Cover image for Lives of the presidents : fame, shame, and what the neighbors thought
Lives of the presidents : fame, shame, and what the neighbors thought
Krull, Kathleen.
Personal Author:
Publication Information:
San Diego : Harcourt Brace & Co., [1998]

Physical Description:
96 pages : color illustrations ; 27 cm
Focuses on the lives of presidents as parents, husbands, pet-owners, and neighbors while also including humorous anecdotes about hairstyles, attitudes, diets, fears, and sleep patterns.
Reading Level:
1240 Lexile.
Program Information:
Accelerated Reader AR MG 8.2 4.0 24989.

Reading Counts RC 6-8 7.5 6 Quiz: 18645 Guided reading level: NR.
Added Author:

Format :


Call Number
Material Type
Home Location
Central Library E176.1 .K78 1998 Juvenile Non-Fiction Central Closed Stacks
Central Library E176.1 .K78 1998 Juvenile Non-Fiction Childrens Area
Clearfield Library E176.1 .K78 1998 Juvenile Non-Fiction Biography
Crane Branch Library E176.1 .K78 1998 Juvenile Non-Fiction Biography
East Aurora Library E176.1 .K78 1998 Juvenile Non-Fiction Biography
Grand Island Library E176.1 .K78 1998 Juvenile Non-Fiction Open Shelf
Lancaster Library E176.1 .K78 1998 Juvenile Non-Fiction Open Shelf
Orchard Park Library E176.1 .K78 1998 Juvenile Non-Fiction Biography

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Every U.S. president is the focus of public scrutiny, but how well do we know these men? What kind of fathers do presidents make? Husbands? Neighbors? Other books focus on the historical achievements of those who have occupied our country's highest office; Lives of the Presidents looks instead at their bad habits, silly nicknames, and strange pets. Every president--from George Washington to Bill Clinton--is included, with an emphasis on those who have had the greatest impact on history. Discover their high points, low points, and the times in between. In this stunning addition to their acclaimed series, Kathleen Krull and Kathryn Hewitt take us beyond politics and photo opportunities, revealing the entertaining, complex, and very real lives of the presidents.

Author Notes

Kathleen Krull has written much innovative nonfiction for young people, including all of the books in the Lives of . . . series, and has made a chatty, accessible approach to biography her hallmark. She lives in San Diego, California. Visit her website at .   Kathryn Hewitt's caricatures of famous figures led kids to dub the Lives of . . . series the "Big Head" books. She has illustrated many books for young readers, some of which she also wrote. She lives in Santa Monica, California. Visit her website at .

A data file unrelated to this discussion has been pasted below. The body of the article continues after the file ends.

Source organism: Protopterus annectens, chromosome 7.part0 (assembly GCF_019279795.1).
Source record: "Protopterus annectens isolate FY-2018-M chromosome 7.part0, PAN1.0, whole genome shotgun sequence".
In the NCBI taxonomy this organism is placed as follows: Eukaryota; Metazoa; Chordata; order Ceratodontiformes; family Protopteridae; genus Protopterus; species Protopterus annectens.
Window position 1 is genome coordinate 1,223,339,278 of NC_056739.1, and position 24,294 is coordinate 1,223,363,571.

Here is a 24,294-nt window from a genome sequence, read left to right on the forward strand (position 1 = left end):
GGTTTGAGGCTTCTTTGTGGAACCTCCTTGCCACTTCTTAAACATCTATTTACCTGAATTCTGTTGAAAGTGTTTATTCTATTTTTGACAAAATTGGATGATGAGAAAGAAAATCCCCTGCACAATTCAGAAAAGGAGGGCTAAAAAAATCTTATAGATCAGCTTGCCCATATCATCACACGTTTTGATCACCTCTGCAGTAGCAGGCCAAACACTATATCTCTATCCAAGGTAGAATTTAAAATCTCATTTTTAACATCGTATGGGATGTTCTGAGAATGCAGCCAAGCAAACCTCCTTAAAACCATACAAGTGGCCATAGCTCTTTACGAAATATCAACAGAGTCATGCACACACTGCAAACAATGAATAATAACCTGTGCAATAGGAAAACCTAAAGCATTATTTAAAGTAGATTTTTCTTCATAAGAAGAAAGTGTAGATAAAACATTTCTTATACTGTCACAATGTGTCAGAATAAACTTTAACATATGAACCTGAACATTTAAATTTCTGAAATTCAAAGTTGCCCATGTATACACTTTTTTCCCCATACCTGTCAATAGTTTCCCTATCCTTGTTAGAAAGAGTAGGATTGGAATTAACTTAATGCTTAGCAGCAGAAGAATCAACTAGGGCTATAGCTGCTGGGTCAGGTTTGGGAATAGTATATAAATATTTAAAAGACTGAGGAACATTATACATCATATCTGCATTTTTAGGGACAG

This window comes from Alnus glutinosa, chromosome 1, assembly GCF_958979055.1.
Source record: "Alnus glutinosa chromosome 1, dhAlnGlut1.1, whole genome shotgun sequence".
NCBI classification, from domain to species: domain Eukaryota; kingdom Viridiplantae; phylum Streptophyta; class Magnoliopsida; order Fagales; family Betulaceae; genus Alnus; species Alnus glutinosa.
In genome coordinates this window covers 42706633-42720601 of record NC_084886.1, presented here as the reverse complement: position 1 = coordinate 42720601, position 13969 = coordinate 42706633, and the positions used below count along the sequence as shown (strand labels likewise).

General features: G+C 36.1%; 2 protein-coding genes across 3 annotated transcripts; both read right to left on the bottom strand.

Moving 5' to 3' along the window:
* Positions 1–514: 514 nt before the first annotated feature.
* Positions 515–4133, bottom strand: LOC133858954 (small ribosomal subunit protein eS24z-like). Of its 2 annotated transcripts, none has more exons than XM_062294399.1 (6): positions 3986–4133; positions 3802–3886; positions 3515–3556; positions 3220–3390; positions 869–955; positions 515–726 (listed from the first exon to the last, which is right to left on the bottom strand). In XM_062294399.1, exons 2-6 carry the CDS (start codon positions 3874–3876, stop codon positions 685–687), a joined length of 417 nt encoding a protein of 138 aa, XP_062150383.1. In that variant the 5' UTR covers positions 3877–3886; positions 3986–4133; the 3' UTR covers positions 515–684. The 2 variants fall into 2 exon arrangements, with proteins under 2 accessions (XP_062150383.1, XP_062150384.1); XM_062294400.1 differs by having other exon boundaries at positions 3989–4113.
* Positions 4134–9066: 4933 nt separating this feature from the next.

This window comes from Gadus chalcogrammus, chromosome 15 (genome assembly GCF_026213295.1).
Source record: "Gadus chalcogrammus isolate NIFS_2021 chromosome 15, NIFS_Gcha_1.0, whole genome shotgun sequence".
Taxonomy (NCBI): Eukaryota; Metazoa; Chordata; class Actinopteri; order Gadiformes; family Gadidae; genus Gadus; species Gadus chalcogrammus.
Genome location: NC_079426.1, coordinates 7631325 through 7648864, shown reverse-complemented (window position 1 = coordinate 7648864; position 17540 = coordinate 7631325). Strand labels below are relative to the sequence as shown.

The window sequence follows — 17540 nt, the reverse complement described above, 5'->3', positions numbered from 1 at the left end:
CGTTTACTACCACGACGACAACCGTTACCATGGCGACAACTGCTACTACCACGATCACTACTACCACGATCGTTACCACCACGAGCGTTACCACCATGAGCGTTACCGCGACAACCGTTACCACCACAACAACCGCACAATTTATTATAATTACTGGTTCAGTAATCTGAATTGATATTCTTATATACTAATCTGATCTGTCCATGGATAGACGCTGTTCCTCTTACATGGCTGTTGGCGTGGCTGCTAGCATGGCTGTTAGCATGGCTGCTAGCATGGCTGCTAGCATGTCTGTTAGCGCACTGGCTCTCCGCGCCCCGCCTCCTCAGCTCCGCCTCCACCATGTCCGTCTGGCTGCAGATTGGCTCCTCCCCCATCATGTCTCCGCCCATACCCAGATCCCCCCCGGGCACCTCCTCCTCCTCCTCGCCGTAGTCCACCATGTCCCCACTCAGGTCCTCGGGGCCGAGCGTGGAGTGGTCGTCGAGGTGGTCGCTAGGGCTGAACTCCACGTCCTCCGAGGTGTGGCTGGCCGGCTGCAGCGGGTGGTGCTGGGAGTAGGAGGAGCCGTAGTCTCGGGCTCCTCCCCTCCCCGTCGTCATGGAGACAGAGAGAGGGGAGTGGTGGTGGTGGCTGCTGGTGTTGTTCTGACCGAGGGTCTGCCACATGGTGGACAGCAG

Reviews 3

Booklist Review

Gr. 4^-7. Krull and Hewitt, using the successful format that began with Lives of the Musicians (1993), now turn their attention to the U.S. presidents. As in the previous books, and as the subtitle indicates, the book deals with the minutiae of the subjects' lives, with only an occasional nod toward their accomplishments. Important presidents--such as Washington, Jackson, Lincoln, and all the post^-World War II crowd--get a full-page illustration (wives are featured in cameos) and several pages of text. Others, like Rutherford Hayes ("With whiskers so long they dipped into his soup") and Benjamin Harrison ("the Human Iceberg") get a short paragraph. Much of the fun of these books is Hewitt's stylish pictures that use elements of caricature and sly bits of details. For instance, the portrait of President Kennedy features a Frank Sinatra album next to the record player; Checkers' leash is wrapped around Richard Nixon's legs, and Nixon holds a reel of tape in his hand. Other facts? The sleeping arrangements of some of the presidential couples: Woodrow Wilson and his first wife slept in separate bedrooms, but he and his second wife, Edith, moved Lincoln's bed into their room. Bibliography. --Ilene Cooper